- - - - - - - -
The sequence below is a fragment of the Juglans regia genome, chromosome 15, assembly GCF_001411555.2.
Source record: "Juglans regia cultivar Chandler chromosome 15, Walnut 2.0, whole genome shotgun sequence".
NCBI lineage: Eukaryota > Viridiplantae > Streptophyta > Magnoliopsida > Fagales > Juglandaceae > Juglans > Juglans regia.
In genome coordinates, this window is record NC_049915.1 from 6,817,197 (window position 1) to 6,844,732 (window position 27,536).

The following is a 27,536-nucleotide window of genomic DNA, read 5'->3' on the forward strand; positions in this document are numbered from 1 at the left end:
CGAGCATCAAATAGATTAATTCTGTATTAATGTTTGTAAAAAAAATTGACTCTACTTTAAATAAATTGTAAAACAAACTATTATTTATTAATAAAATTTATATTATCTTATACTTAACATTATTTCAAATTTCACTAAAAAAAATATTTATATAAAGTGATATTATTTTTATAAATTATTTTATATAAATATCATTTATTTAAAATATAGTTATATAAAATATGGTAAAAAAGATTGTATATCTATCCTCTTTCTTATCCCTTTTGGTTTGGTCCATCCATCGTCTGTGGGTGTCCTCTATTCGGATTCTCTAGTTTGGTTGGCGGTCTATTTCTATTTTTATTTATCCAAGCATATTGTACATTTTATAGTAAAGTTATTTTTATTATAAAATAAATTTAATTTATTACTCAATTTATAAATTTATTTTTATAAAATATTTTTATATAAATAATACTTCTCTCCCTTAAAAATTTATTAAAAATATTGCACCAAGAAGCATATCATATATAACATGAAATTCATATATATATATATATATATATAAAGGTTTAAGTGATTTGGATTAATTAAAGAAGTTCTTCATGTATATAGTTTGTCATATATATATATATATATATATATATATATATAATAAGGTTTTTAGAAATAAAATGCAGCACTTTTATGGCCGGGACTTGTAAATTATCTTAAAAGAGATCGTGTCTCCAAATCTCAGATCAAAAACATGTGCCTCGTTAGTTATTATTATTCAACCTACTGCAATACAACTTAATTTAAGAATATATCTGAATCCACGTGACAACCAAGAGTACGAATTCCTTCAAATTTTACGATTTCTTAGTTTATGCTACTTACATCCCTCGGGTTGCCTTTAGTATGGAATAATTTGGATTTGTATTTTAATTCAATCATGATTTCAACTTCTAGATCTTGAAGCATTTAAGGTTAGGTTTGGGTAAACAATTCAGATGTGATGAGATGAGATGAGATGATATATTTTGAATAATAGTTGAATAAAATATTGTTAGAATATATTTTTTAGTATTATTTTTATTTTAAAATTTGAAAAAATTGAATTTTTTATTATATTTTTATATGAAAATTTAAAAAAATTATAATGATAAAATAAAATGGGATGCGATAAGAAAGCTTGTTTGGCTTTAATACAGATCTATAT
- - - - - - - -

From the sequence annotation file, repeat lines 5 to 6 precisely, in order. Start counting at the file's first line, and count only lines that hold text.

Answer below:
The following is a 27,536-nucleotide window of genomic DNA, read 5'->3' on the forward strand; positions in this document are numbered from 1 at the left end:
CGAGCATCAAATAGATTAATTCTGTATTAATGTTTGTAAAAAAAATTGACTCTACTTTAAATAAATTGTAAAACAAACTATTATTTATTAATAAAATTTATATTATCTTATACTTAACATTATTTCAAATTTCACTAAAAAAAATATTTATATAAAGTGATATTATTTTTATAAATTATTTTATATAAATATCATTTATTTAAAATATAGTTATATAAAATATGGTAAAAAAGATTGTATATCTATCCTCTTTCTTATCCCTTTTGGTTTGGTCCATCCATCGTCTGTGGGTGTCCTCTATTCGGATTCTCTAGTTTGGTTGGCGGTCTATTTCTATTTTTATTTATCCAAGCATATTGTACATTTTATAGTAAAGTTATTTTTATTATAAAATAAATTTAATTTATTACTCAATTTATAAATTTATTTTTATAAAATATTTTTATATAAATAATACTTCTCTCCCTTAAAAATTTATTAAAAATATTGCACCAAGAAGCATATCATATATAACATGAAATTCATATATATATATATATATATATAAAGGTTTAAGTGATTTGGATTAATTAAAGAAGTTCTTCATGTATATAGTTTGTCATATATATATATATATATATATATATATATATAATAAGGTTTTTAGAAATAAAATGCAGCACTTTTATGGCCGGGACTTGTAAATTATCTTAAAAGAGATCGTGTCTCCAAATCTCAGATCAAAAACATGTGCCTCGTTAGTTATTATTATTCAACCTACTGCAATACAACTTAATTTAAGAATATATCTGAATCCACGTGACAACCAAGAGTACGAATTCCTTCAAATTTTACGATTTCTTAGTTTATGCTACTTACATCCCTCGGGTTGCCTTTAGTATGGAATAATTTGGATTTGTATTTTAATTCAATCATGATTTCAACTTCTAGATCTTGAAGCATTTAAGGTTAGGTTTGGGTAAACAATTCAGATGTGATGAGATGAGATGAGATGATATATTTTGAATAATAGTTGAATAAAATATTGTTAGAATATATTTTTTAGTATTATTTTTATTTTAAAATTTGAAAAAATTGAATTTTTTATTATATTTTTATATGAAAATTTAAAAAAATTATAATGATAAAATAAAATGGGATGCGATAAGAAAGCTTGTTTGGCTTTAATACAGATCTATAT